"Do you really teach blind drivers?" the callers asked "Can blind drivers really get a license to drive in Maine?"
Naturally, Webb's answers were "No, we don't teach blind drivers," and "No, they aren't licensed in Maine." But he was pleased with the attention his school got when it heiped fulfill the dreams of 25 blind people: to find out what ifs like to really drive a car.
Maine Blind Foundation Contacts School
Because of his reputation as a pro- fessional racing instructor, skid school teacher and driving instructor for the speech and hearing impaired, the Maine Blind Foundation approached Webb with the idea for an activity which involved driving a car "Was it possible to have a day outing where they could drive a car?"
Webb said Sure" and drew upon his experience teaching students how to gain confidence by parallel parking with their eyes closed
. Securing the use of a large parkng lot on the University of Maine campus in Auburn, Webb marked off a "solo course with cones. The course went right left right left through cones, followed by a sweeping left hand turn - then right left right left again - then straight through the gates to the end. The object was to negotiate the course as quicky and accurately as possible, utilizing Webb as each drivers eyes.
Clock Positions Were the Key - Meeting with 25 blind people, ages 18 to 60, Webb first discussed the hand positions on a clock asking the drivers to move their hands to the correct positions as Webb called out twelve, three, nine, and so forth. Once they had mastered this concept each driver had three practice runs on the actual course. followed by two competitive timed runs.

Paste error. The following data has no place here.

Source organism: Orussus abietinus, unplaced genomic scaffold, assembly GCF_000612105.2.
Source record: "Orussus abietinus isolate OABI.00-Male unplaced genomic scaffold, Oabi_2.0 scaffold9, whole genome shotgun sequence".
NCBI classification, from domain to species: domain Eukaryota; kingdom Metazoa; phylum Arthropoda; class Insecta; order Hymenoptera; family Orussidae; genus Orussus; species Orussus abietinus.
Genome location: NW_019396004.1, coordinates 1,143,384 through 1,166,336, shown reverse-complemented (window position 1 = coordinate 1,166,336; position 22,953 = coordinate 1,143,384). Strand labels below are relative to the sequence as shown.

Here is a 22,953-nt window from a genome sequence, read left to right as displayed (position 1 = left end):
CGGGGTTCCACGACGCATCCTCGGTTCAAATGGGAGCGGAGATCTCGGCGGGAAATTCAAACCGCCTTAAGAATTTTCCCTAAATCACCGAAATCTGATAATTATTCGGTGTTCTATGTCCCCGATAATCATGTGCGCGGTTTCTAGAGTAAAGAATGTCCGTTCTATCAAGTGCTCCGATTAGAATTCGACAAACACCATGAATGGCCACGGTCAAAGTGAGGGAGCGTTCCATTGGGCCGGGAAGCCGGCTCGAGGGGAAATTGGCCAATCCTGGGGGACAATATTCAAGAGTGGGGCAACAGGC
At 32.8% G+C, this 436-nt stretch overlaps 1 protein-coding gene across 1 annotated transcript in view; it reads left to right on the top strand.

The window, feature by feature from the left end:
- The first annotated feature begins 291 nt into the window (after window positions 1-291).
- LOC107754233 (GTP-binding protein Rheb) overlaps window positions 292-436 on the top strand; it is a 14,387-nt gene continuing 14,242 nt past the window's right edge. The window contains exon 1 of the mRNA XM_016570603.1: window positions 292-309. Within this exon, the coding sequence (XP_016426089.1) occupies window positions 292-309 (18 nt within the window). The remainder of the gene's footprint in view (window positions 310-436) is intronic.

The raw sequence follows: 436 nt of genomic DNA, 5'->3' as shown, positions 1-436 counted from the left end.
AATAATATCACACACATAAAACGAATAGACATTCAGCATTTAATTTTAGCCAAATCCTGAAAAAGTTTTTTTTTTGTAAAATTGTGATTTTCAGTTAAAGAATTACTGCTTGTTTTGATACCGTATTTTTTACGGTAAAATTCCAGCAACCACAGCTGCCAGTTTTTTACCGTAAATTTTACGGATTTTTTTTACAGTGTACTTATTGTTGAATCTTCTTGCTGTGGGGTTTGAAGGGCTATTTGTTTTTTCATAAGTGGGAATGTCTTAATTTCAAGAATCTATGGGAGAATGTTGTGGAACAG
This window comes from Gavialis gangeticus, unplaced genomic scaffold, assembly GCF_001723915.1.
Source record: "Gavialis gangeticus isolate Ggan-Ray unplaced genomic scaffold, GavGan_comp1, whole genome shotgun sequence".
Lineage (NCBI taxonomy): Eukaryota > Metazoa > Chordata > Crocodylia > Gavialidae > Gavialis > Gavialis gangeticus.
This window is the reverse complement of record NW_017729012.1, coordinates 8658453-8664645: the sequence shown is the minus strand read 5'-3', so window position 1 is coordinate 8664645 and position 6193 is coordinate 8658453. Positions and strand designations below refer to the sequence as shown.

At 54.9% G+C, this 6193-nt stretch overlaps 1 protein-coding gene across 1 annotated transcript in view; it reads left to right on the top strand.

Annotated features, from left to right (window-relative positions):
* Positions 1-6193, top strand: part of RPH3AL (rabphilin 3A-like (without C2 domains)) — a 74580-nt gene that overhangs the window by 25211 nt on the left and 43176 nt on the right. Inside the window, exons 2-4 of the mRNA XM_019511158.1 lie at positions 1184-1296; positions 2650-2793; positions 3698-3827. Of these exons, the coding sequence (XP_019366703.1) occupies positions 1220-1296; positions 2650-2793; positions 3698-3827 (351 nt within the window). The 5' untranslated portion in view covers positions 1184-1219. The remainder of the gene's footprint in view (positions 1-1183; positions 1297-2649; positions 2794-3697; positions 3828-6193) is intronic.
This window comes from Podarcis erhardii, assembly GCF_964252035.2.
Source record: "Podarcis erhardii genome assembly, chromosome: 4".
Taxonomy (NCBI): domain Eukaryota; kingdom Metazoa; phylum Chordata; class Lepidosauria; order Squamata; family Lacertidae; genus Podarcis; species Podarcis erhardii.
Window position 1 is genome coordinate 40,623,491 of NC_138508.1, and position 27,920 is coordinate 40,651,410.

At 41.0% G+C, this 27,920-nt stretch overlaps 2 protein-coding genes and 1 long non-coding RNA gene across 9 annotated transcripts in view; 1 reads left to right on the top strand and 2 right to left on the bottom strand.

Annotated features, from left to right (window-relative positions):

The vehicles were driven only in low gear which Webb says produced a feeling of acceleration along with the whine of the engine. It also fostered better control and avoided the use of the brakes. the aim was to drive fast enough to go between the cones, but not so fast that we'd have to brake.
The contests proceeded from eight in the morning until five in the afternoon. all to the tune of Webb's chants of "left 11 o'clock speed up a little bit right three o'clock slow down a little bit, left nine o'clock speed up a little bit" - preceded by "quickly" when a fast response was required.
Webb says "a good time was had by all and everyone thought it was absolutety neat!" He subsequently made a television commercial from TV footage shot by a local station and used the event in his newspaper advertisements.